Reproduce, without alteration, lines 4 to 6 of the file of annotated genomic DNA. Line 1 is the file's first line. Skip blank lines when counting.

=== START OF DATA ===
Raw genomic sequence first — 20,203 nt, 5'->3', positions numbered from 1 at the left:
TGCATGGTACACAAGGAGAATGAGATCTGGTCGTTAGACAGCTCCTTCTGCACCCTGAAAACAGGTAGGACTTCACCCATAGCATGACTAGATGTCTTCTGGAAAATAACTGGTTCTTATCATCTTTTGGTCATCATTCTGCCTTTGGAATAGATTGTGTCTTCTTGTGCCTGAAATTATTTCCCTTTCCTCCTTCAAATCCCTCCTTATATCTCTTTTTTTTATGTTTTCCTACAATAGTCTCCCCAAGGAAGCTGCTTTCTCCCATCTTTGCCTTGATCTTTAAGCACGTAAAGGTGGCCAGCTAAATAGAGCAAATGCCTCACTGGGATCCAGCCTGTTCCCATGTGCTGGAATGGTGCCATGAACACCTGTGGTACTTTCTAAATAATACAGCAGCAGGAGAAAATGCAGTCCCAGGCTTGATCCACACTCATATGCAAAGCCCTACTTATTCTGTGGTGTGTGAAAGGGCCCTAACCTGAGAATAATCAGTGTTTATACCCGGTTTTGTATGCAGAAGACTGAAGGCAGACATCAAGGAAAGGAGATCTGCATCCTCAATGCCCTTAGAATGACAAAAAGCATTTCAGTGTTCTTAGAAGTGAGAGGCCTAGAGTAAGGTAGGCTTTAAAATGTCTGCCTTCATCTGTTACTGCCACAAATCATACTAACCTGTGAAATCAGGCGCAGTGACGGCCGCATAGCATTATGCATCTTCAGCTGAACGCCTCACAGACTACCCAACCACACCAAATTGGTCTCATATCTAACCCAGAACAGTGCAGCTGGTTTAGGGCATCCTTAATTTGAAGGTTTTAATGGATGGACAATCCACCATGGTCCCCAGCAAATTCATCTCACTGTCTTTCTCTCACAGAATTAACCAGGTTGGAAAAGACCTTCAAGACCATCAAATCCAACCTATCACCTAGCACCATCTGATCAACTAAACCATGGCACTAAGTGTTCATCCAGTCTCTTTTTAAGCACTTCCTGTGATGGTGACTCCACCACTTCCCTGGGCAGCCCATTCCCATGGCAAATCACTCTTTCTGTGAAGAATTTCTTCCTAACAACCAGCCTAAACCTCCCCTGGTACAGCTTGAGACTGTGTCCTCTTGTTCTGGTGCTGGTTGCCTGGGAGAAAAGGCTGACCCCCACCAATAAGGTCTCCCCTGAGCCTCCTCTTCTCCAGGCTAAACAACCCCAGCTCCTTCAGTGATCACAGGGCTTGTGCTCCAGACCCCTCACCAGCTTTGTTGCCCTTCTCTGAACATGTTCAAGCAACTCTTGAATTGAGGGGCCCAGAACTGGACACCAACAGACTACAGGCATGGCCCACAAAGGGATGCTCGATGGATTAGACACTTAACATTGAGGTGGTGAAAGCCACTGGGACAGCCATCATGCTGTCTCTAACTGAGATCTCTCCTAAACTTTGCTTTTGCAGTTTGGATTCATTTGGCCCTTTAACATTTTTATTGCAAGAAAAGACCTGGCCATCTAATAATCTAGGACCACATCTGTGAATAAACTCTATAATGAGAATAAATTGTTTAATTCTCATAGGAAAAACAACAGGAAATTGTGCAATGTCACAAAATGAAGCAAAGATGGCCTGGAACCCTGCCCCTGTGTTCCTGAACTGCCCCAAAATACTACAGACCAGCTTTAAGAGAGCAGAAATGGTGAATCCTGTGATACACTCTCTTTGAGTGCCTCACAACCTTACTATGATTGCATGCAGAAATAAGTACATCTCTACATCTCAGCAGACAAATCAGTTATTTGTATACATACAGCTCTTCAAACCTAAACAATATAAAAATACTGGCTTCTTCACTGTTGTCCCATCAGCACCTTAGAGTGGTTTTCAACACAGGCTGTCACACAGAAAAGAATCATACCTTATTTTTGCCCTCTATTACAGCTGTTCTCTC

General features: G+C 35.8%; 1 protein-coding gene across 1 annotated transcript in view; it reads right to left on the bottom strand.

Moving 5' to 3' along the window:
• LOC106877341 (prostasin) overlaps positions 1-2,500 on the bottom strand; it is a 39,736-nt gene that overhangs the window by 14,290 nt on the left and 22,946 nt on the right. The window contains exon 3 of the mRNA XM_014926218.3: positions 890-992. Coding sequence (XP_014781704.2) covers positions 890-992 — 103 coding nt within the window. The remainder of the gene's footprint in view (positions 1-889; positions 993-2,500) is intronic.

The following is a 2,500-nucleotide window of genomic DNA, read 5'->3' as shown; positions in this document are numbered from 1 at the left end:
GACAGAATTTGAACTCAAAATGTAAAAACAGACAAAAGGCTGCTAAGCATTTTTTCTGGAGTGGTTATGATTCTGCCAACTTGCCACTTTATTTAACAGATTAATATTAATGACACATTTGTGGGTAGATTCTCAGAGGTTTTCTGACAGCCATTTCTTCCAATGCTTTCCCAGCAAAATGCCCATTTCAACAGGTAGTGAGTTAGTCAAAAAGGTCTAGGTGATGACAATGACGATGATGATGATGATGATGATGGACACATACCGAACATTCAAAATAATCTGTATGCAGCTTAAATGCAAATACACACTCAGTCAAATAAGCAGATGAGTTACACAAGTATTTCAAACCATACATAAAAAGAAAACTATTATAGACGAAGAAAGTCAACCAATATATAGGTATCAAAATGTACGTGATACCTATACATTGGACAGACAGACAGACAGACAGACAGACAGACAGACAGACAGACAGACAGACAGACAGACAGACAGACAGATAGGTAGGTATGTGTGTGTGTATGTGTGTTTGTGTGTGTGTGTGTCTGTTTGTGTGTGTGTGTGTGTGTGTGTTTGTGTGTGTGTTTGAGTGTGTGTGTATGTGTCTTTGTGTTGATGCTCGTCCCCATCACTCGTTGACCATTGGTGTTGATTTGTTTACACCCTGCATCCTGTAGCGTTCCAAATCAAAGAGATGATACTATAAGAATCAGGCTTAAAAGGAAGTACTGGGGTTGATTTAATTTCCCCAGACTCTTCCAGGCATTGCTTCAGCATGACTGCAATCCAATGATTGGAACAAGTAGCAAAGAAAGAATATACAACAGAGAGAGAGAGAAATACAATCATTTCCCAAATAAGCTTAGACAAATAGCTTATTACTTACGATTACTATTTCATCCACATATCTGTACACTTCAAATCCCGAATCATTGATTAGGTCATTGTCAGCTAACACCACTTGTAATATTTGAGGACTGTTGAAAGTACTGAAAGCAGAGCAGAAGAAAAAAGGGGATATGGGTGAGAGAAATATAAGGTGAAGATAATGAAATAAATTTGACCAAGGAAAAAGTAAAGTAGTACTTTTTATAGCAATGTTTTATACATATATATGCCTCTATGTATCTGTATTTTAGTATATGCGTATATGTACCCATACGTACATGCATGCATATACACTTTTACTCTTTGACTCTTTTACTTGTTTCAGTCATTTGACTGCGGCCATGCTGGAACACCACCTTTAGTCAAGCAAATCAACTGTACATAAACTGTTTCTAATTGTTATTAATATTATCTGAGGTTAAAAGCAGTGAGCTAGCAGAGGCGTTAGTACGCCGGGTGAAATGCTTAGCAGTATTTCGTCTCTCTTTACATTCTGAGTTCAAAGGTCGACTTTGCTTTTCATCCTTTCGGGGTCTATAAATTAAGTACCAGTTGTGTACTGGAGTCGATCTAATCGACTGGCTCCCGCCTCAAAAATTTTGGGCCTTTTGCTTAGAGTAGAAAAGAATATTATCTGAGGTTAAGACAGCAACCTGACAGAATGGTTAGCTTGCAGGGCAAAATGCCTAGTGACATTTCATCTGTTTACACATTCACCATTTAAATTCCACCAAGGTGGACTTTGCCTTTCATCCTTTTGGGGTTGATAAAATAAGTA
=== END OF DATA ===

Moving 5' to 3' along the window:
• LOC106877341 (prostasin) overlaps positions 1-2,500 on the bottom strand; it is a 39,736-nt gene that overhangs the window by 14,290 nt on the left and 22,946 nt on the right. The window contains exon 3 of the mRNA XM_014926218.3: positions 890-992. Coding sequence (XP_014781704.2) covers positions 890-992 — 103 coding nt within the window. The remainder of the gene's footprint in view (positions 1-889; positions 993-2,500) is intronic.

The following is a 2,500-nucleotide window of genomic DNA, read 5'->3' as shown; positions in this document are numbered from 1 at the left end: